Gary Paulsen is the distinguished author of many critically acclaimed books for young people, including three Newbery Honor books: The Winter Room, Hatchet, and Dogsong. He won the Margaret A. Edwards Award given by the American Library Association for his lifetime achievement in young adult literature. Among his Random House books are Road Trip (written with his son, Jim Paulsen); Family Ties; Vote; Crush; Flat Broke; Liar, Liar; Paintings from the Cave; Woods Runner; Masters of Disaster; Lawn Boy; Notes from the Dog; The Amazing Life of Birds; Molly McGinty Has a Really Good Day; How Angel Peterson Got His Name; Guts; and five books about Francis Tucket's adventures in the Old West. Gary Paulsen has also published fiction and nonfiction for adults. He divides his time between his home in Alaska, his ranch in New Mexico, and his sailboat on the Pacific Ocean. Ruth Wright Paulsen is an artist, illustrator, and author of books for young readers. She graduated from the University of Colorado, where she studied painting, and then taught art at a junior high school, which informs her illustrations for children's books. She frequently collaborates with her husband, author Gary Paulsen, and her illustrations can be seen in his books Father Water, Mother Woods and My Life in Dog Years. She lives and works in New Mexico.
Gary Paulsen, in a foreword to this collection of autobiographical essays, identifies his youthful experiences in the woods and rivers of northern Minnesota as the source for his Newbery Honor novel Hatchet (about which he receives 30,000-40,000 letters a year), and its sequel, The River . ``In the normal course of things,'' he writes of himself and his companions, ``our lives hurt. When we were in the woods or fishing . . . our lives didn't hurt.'' A few scattered references to his parents' alcoholism suffice to indicate the ``normal course of things''; the emphasis here is squarely on the intensity of Paulsen and his friends' sometimes earnest, sometimes comic adventures. The boys fish and hunt, for survival as well as for excitement. The seriousness of their endeavors is evident from their carefully cultivated expertise (they invent ways to make flies and plugs; they create frog pits to get bait for walleyes; etc.) and from the sober matter of finances (``a dollar a fish . . . sounds good, but to get a fish . . . is a day at the ditch, another fish for the old man, nights working at the smoke-shed for the old man''). Throughout it all, descriptions of light and water, of fish and wildlife, kindle in the reader a measure of the author's own complex respect for nature. Illustrations not seen by PW. All ages. (Sept.)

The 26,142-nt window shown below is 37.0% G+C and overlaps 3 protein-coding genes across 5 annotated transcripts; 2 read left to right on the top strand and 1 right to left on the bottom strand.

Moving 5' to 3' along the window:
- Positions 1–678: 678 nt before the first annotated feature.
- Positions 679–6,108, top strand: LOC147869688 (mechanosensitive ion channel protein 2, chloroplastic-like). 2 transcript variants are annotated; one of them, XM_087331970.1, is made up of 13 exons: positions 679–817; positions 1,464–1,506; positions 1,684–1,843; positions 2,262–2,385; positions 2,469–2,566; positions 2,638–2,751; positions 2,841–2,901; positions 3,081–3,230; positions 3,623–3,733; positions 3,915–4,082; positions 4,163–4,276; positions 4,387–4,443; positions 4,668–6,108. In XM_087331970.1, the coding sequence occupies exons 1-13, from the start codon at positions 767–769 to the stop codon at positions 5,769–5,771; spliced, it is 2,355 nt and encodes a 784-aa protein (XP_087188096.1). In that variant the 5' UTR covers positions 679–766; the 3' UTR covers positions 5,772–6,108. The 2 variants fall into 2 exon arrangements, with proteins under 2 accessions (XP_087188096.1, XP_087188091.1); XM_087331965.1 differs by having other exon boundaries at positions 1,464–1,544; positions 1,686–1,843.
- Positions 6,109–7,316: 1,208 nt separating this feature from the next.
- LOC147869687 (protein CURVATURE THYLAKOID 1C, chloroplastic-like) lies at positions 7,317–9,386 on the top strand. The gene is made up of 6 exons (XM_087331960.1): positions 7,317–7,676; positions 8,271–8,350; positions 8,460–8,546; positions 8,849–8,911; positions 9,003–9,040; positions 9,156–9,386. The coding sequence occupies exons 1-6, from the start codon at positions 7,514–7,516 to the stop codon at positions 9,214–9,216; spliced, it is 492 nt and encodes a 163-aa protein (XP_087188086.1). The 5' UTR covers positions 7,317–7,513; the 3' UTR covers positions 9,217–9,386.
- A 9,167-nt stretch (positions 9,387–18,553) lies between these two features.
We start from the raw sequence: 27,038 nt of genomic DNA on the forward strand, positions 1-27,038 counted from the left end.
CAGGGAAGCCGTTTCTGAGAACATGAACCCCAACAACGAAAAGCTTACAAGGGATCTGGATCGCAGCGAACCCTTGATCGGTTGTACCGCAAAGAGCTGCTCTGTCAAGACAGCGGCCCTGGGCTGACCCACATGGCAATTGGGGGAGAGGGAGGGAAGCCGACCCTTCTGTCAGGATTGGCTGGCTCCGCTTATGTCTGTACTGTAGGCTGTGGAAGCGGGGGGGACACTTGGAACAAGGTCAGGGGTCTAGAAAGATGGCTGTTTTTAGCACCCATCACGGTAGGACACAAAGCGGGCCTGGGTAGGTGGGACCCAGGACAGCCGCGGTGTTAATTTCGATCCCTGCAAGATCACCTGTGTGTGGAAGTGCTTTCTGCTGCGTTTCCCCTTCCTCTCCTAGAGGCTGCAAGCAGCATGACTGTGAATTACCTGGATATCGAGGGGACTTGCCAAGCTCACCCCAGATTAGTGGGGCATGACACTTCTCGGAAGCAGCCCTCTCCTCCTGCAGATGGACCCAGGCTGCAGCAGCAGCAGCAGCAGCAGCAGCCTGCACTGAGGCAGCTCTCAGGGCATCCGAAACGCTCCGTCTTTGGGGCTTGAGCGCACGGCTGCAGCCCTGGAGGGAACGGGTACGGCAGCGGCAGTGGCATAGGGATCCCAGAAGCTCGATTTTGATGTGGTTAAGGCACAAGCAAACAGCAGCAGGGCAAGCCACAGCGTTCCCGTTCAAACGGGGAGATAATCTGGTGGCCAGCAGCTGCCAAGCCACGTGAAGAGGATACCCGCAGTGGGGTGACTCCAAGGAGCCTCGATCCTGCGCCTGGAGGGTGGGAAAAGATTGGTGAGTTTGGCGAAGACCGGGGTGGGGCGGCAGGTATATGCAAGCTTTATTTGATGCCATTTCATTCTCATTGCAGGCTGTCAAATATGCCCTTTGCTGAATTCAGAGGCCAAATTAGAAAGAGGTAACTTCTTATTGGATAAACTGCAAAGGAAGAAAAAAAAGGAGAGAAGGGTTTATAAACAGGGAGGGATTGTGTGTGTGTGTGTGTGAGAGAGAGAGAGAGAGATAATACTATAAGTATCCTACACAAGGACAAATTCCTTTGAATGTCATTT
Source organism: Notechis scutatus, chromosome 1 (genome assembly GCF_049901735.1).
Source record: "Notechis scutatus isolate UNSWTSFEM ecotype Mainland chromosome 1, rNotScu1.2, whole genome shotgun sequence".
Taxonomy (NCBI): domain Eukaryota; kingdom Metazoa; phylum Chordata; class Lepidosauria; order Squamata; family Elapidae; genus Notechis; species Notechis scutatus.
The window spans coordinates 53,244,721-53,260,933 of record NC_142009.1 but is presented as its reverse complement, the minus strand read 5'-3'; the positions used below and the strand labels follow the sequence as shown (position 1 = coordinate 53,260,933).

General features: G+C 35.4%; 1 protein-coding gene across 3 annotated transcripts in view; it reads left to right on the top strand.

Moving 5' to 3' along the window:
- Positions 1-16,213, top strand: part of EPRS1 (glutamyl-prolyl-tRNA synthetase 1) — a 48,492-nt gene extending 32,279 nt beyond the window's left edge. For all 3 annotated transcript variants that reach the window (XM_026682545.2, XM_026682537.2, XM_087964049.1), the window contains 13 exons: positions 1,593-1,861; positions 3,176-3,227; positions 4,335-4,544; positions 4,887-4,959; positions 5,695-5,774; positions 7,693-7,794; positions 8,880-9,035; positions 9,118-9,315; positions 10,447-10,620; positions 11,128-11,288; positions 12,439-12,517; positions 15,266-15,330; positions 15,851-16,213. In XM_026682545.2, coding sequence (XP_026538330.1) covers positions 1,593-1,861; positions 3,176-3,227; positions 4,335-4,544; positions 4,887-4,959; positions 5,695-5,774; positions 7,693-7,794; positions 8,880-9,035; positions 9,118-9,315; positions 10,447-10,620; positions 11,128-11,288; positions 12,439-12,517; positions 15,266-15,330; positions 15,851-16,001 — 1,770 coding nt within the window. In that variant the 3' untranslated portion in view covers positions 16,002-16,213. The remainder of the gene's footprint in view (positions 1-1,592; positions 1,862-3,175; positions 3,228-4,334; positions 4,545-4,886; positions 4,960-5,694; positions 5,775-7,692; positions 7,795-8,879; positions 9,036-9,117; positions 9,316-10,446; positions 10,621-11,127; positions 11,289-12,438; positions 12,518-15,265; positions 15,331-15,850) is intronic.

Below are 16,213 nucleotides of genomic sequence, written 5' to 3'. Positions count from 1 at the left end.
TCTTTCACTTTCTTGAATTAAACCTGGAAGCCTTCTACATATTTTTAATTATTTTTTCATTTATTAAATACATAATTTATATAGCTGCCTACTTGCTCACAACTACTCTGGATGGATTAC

Gr 7 Up-Paulsen begins this collection of compelling memoirs with a forword that reflects on the genesis of his novel Hatchet (Macmillan, 1987). He concludes by poignantly expressing doubts about the moral correctness of hunting. In between, he pares away the layers of his life, revealing a lost kid who sought sanctuary in friends and the outdoors. In half of the selections, he relates the joys of fishing. There's one essay on camping as comic disaster during high summer; the rest are about hunting. All are intensely personal and steeped in a bygone time of hand-set pins in a bowling alley, lack of equal rights for African Americans, corporal punishment, dress codes, and ducktail haircuts. Readers of the author's earlier works will hear echoes as old as Winterkill (Elsevier-Nelson, 1976; o.p.) in Paulsen's description of snagging fish by the hydropower dam. The metaphor of life as a dance; his characteristic good humor; and the frequent references to blood, madness, prostitution, farts, and beer will strike a familiar chord, as will the seasonal structure through which the essays cycle. The pieces are rooted in the details of a youth spent in search of perfection: the perfect cast, perfect catch, perfect shot. Equally on target are descriptions of the pain of feeling the outsider, of being a failure at school, and of being ashamed of his parents' drunkenness. This book will appeal to Paulsen's many fans, to lovers of the outdoors, and to students of the essay.-Joel Shoemaker, Southeast Jr. High School, Iowa City, IA
"This book is obviously a feast for the outdoor lover--the hunter, fisherman, or camper--but it will also draw those who love the beauty of the carefully crafted description, so detailed and vivid....The essence of Paulsen."--Booklist
"The pieces are rooted in the details of a youth spent in search
of perfection: the perfect cast, perfect catch, perfect shot...On
target." --School Library Joumal "Descriptions of light and
water, of fish and wildlife, kindle in the reader a measure of the
author's own complex respect for nature."
--Publishers Weekly, Starred Review